Worldwide, introduced vertebrate pests impact primary production, native biodiversity, and human health. In New Zealand, extensive pest control (~10 million ha) is undertaken to protect native biota and to prevent losses to the primary sector from wildlife vectors of bovine tuberculosis (TB), primarily possums (Trichosurus vulpecula). Control is conducted by TBfree New Zealand and by conservation agencies. Remote, forested terrain is treated using the toxin 1080 via aerial delivery in bait with a return time of ~5 years. Ground-based control is conducted annually using traps and/or poison bait. Possums are controlled to very low abundance by these operations. Aerial 1080 is effective against another forestdwelling vertebrate pest, the ship rat (Rattus rattus). Possum control has reduced TB rates, but collateral benefits for native biodiversity have not been quantified, making it difficult to demonstrate a return on investment.Wereview information from 47 accounts of responses of native biota to possum control. Of these, 60% quantified responses to aerial 1080; the remainder were ground-based. Possum control benefited vegetation by increasing foliage and fruit production, and by reducing tree mortality. Controlling ship rats and possums together improved bird populations, but rats recovered rapidly and long-term outcomes for rat-vulnerable birds are unknown. Large-bodied invertebrates also benefited from extensive pest control. We conducted a meta-analysis of 84 response measures from 35 of these 47 studies in order to provide a quantitative assessment of these findings. The analysis demonstrated that both ground and aerial control of this invasive pest in New Zealand has provided substantial collateral benefits for native biota. Few studies have taken advantage of decades of extensive pest control in New Zealand to monitor ecosystem-level outcomes, which have received only short-term attention thus far. Nontreatment experimental controls and replicate sites that enable validated assessments of outcomes for native biota are vital. Future studies would benefit from a standardised set of biodiversity indicators from a range of taxonomic and functional groupings, and from standardising experimental designs so individual studies can contribute to future meta-analyses, to strengthen the evidence base for the impacts of invasive pests on native biota in New Zealand and worldwide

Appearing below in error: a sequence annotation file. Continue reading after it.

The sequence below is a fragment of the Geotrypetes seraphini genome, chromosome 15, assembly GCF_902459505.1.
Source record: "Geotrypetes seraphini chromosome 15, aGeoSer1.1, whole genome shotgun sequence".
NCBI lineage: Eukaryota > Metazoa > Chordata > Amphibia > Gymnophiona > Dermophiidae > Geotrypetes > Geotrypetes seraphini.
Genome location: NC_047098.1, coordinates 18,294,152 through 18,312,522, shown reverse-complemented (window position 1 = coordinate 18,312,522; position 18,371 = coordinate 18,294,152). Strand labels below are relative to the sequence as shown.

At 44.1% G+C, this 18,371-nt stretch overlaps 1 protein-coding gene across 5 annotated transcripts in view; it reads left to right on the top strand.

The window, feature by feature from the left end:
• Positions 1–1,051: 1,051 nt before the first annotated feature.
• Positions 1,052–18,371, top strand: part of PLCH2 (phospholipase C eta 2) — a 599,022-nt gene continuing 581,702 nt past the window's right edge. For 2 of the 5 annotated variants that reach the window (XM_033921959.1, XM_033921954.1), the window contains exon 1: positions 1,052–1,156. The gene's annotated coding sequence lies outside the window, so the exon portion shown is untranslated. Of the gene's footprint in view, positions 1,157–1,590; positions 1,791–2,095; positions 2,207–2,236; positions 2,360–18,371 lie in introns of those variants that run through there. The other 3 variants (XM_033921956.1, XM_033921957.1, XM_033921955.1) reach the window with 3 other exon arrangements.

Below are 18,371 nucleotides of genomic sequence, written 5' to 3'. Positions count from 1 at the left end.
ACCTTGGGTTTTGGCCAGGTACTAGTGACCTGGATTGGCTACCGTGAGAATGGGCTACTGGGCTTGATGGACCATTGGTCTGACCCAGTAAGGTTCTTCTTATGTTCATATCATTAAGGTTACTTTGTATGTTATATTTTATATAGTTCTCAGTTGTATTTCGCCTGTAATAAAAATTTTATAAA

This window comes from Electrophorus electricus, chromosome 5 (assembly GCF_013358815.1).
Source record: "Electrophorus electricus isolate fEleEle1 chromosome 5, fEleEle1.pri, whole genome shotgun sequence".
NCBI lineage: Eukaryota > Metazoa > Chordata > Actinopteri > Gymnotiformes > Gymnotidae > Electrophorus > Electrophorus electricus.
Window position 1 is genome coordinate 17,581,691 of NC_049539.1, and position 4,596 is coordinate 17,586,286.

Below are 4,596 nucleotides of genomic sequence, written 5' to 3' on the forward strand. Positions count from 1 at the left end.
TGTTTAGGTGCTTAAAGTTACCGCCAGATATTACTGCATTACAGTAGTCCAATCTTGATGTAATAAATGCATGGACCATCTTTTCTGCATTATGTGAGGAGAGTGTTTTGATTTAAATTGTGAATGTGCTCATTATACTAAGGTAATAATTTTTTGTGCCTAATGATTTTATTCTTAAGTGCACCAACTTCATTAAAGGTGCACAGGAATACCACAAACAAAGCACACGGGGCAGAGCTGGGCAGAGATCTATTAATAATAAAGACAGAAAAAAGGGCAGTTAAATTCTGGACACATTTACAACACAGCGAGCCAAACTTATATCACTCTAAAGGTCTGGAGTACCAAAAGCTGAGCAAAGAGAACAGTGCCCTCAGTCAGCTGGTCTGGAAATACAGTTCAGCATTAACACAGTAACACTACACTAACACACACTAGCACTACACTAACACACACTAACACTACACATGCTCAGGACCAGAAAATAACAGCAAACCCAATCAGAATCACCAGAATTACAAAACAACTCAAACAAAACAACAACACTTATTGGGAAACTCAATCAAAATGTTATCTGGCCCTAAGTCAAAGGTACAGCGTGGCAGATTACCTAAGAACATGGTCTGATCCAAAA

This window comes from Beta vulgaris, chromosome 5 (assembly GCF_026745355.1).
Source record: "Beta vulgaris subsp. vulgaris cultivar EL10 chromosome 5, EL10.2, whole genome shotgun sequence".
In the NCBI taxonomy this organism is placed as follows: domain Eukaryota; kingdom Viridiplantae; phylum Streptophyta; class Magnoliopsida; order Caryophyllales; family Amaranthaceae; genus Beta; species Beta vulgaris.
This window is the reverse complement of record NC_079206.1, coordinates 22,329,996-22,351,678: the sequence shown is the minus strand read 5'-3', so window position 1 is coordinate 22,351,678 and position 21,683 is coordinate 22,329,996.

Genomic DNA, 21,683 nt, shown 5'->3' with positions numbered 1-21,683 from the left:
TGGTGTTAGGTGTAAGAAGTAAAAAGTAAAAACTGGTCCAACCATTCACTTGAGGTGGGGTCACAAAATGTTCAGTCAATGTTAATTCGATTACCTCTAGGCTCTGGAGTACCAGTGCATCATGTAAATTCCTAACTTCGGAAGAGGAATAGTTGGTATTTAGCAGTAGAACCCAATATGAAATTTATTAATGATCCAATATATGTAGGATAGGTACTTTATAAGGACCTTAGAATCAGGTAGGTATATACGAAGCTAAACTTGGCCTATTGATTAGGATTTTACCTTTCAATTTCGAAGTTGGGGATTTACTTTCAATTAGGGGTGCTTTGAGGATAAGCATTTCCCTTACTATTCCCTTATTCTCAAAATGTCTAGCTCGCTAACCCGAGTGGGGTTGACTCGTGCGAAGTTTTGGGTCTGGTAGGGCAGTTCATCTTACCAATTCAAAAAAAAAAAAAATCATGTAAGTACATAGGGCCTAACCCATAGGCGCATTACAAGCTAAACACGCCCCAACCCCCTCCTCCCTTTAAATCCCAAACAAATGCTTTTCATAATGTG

Parkes et al, 2016, Past, present and two potential futures for managing New Zealand’s mammalian pests.